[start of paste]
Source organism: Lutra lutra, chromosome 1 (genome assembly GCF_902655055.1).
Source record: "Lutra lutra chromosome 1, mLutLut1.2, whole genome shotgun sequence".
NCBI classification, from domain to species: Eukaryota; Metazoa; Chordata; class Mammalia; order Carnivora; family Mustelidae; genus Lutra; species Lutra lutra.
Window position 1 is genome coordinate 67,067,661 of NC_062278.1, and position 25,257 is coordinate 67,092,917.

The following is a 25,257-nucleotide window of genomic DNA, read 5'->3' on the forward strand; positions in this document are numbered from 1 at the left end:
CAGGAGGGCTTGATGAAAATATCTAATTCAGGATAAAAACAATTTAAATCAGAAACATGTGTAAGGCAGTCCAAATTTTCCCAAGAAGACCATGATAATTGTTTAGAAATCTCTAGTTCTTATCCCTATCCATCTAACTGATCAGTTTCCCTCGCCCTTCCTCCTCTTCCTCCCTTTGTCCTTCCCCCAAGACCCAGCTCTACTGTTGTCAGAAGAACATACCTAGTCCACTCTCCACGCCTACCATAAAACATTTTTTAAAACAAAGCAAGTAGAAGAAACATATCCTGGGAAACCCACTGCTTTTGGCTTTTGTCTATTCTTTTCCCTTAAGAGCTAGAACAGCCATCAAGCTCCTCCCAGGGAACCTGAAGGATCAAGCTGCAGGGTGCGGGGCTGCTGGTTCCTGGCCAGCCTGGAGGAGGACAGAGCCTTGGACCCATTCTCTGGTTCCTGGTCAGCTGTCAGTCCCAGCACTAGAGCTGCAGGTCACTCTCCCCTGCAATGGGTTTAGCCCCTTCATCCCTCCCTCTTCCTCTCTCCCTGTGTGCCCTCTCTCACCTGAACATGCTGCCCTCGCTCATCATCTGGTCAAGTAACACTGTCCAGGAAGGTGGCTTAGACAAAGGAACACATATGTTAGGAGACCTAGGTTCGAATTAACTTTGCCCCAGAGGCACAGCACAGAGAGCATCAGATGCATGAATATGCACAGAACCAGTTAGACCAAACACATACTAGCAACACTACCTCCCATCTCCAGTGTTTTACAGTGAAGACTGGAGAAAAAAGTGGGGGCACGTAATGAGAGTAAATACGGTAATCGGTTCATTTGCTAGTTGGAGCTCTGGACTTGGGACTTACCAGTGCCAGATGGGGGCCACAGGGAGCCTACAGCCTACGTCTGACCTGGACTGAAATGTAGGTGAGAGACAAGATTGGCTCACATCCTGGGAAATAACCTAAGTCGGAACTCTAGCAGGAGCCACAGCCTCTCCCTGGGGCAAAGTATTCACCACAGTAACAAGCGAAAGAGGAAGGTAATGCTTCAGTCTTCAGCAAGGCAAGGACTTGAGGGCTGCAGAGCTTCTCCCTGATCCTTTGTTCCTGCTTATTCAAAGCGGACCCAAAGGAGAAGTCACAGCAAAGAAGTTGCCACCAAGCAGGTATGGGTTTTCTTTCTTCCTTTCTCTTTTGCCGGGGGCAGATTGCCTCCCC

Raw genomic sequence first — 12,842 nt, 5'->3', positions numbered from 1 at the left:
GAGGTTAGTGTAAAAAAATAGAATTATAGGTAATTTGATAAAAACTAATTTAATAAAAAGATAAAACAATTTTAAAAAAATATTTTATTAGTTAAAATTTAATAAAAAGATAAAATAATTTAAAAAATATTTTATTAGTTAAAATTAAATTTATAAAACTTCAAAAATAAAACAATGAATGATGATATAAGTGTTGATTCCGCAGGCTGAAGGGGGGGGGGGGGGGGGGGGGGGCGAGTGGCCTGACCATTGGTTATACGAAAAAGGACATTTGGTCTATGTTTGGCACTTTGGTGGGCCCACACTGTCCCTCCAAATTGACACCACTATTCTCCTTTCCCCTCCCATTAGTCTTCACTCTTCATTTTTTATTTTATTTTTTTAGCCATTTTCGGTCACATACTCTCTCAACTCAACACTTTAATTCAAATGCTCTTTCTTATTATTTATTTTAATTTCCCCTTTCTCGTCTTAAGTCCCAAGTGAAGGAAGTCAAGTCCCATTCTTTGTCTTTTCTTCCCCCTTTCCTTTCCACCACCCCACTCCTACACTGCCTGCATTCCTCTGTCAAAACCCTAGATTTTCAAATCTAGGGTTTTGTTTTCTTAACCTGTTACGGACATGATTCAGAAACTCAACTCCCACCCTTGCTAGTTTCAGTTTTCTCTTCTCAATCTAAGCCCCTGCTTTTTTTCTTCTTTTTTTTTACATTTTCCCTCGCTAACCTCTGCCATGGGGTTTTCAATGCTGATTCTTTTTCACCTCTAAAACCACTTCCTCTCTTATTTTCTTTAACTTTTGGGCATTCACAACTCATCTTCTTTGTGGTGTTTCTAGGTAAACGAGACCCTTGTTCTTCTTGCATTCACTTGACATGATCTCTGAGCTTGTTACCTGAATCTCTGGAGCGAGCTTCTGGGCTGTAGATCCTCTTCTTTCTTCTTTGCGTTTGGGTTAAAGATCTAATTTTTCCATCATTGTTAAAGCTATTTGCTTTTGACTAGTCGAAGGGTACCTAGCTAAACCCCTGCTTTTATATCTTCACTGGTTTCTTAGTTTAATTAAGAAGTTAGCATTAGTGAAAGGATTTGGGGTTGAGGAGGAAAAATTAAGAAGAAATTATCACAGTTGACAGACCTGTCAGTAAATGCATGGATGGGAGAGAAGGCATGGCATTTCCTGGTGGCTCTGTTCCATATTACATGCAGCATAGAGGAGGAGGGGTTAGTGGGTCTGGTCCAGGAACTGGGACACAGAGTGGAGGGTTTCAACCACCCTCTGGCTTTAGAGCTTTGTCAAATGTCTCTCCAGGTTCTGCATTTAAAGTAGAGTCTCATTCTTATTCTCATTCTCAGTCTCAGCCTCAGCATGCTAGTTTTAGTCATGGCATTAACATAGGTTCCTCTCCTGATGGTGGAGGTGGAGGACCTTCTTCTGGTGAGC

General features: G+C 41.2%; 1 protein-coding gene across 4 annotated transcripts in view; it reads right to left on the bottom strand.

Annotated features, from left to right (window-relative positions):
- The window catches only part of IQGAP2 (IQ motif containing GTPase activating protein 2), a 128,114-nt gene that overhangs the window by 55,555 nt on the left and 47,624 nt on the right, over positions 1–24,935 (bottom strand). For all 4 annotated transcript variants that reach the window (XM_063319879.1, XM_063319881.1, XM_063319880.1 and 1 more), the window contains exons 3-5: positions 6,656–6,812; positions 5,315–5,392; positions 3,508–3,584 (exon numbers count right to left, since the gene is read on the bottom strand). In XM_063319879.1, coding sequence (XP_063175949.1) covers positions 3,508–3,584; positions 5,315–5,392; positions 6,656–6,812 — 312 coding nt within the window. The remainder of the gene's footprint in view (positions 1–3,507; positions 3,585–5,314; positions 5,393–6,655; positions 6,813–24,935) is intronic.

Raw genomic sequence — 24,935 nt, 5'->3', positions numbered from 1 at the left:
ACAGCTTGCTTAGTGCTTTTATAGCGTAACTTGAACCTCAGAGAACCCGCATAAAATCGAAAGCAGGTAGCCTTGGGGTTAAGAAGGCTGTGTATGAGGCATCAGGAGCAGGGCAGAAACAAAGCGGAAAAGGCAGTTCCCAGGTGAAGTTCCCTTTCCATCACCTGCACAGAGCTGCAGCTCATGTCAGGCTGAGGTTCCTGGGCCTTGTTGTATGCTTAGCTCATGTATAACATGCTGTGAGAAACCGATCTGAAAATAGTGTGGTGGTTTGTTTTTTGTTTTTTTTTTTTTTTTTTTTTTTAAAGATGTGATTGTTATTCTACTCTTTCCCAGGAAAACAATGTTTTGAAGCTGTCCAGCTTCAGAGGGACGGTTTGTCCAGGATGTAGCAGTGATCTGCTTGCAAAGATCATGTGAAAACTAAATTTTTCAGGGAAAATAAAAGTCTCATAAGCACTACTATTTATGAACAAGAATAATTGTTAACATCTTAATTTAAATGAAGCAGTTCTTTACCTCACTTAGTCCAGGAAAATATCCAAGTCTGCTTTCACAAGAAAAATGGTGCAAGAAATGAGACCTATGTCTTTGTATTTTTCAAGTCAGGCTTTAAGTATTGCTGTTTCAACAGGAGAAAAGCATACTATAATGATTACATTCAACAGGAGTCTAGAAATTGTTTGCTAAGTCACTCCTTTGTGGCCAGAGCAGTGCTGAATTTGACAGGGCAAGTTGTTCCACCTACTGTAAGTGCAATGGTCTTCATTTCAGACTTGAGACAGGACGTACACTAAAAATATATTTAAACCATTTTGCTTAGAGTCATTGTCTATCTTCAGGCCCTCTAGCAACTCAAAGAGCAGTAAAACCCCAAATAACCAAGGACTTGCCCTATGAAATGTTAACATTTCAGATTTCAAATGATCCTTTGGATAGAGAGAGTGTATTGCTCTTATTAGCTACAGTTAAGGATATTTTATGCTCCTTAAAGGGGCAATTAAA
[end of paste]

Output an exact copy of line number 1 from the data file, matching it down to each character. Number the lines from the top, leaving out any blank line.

Source organism: Lutra lutra, chromosome 1 (genome assembly GCF_902655055.1).